Once upon a time, you didn't need to be a technology buff to understand TV and the progress it made. Certainly the generation that witnessed the move from Black & White to Colour had no problem understanding the improvement and even the move from analogue TV (4 or 5 channels) to digital (Freeview in the UK) with 80 odd channels has been presented in a way that didn't bamboozle people too much. Analogue TV 4 channels. Digital, 80! Simple!
Along the way, there have been other advances that took the public a little longer to see the benefits. For example PVRs, or personal video recorders. It's likely that a lot of people still don't know what a PVR is, which is why TIVO left our shores in the early 2000's, having utterly failed to explain. But when Sky Launched Sky+ - boom! The market for PVRs exploded without anyone having to get swamped with jargon. Need to pause the live program you're watching to go to the toilet, or make a cup of tea? This can do it. Like the Simpons? A couple of buttons and your box will record every episode without you ever having to think about it. Clear benefit. Sold.
A lot of these advances have made the likes of Sky (UK satellite TV broadcaster) a lot of money. They know how to stay at the forfront of technology, but present it to their customers in a compelling way. The TV manufacturers have not been so lucky. The last big leap forward that they were to benefit from was the big flat screen technologies like LCD and plasma. See my article here about what to look for if you're in the market for one of these. We all saw the benefits of having huge 'cinema' like screens in our living rooms and all raced to the shops (or the dump to get rid of the old ugly boxes!). Sales like this didn't go unnoticed by lesser known manufacturers like those in China, who flooded the market with cheap, good enough, big screens and before long it was a race to the bottom with no real profit for anyone.
So what do the manufacturers do to survive? They look to the next big thing! What's the next big thing? 3D!!!
3D is currently all the rage in the cinema. We've been there before. There were 3D 'B-Movie' horrors back in the 1950's and who could forget 'Jaws 3D' back in the 1980s? We all could? Fair enough.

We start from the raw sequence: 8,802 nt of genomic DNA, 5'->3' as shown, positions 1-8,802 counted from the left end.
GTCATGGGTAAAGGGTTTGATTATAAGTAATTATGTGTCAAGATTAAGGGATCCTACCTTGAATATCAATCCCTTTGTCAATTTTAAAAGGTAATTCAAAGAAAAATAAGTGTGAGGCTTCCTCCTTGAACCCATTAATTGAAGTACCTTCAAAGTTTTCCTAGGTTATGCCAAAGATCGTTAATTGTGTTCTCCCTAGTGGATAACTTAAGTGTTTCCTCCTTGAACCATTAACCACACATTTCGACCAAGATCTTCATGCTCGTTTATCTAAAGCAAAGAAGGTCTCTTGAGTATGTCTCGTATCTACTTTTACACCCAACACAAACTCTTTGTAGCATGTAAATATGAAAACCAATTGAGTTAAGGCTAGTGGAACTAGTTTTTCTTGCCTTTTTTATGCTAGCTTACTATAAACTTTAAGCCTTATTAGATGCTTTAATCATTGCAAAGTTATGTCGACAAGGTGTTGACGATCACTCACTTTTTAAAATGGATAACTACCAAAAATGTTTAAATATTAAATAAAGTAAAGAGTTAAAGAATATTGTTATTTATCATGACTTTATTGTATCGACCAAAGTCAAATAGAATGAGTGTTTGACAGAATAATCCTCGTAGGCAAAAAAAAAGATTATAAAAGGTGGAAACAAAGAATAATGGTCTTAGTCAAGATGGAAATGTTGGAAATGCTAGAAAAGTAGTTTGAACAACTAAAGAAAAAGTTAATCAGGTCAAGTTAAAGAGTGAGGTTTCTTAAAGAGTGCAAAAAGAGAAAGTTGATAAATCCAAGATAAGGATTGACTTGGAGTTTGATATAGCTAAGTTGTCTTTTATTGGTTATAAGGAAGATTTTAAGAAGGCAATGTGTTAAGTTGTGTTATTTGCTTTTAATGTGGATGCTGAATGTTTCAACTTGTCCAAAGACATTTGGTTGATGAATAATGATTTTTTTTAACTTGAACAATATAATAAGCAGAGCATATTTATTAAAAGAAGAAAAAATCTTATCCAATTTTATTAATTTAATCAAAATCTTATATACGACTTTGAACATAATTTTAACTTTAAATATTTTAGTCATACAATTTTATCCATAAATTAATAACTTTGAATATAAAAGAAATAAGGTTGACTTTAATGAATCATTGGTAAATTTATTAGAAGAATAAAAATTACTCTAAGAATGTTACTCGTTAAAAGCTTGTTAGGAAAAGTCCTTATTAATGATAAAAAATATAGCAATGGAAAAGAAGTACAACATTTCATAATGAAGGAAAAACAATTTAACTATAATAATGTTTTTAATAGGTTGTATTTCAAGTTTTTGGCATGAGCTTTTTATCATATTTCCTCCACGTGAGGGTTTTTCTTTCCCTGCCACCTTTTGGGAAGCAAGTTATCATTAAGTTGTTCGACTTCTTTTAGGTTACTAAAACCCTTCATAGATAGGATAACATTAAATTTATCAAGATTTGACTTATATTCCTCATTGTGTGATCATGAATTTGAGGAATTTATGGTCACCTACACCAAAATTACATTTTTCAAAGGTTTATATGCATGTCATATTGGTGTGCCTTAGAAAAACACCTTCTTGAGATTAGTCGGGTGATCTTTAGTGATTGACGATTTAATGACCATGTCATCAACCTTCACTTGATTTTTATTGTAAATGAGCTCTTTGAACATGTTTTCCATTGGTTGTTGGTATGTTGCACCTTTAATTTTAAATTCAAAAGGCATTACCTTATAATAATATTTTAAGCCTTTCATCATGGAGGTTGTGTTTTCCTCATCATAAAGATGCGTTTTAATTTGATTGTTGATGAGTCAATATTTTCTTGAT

Well, Jaws 3D was never going to kick off the technology, but this time hopes were higher because of a small Hollywood Director called James Cameron (okay, one of the most successful ever) and his film Avatar.
Okay, Avatar was huge. Both in budget and success. It brought cutting edge 3D technology to the cinema screens and many (but not all) people were blown away. Not ones to miss a trick, especially when they're desparate, the TV manufacturers flew to making their own shouting "You can see this in your living room with our gear" and I must admit, after seeing Avatar I was pretty excited at the prospect. Until I saw the reality.
So after probably too long an introduction, here's my basic and somewhat negative explanation of 3D TV technology and why I think you shouldn't rush toward buying it yet. Especially if you've already shelled out on a nice big flatscreen already. I'm not going to say much about the 3D effect itself. Go see a 3D film at the cinema - it's totally subjective as to whether you get on with it or not.
Problem 1 - There are two technologies
It seems electronics manufacturers will never learn. Many of us heard about the VHS versus Betamax video recorder battles in the early 80's between Sony and JVC. Years later similar wars were waged between Sony and Toshiba fighting over Blu-Ray discs and HD-DVDs. Even when they can all agree on something, like the format for High Definition television, they released two standards to confuse everyone. Well, I'm afraid they've done it again, but this time they're not really telling us anything.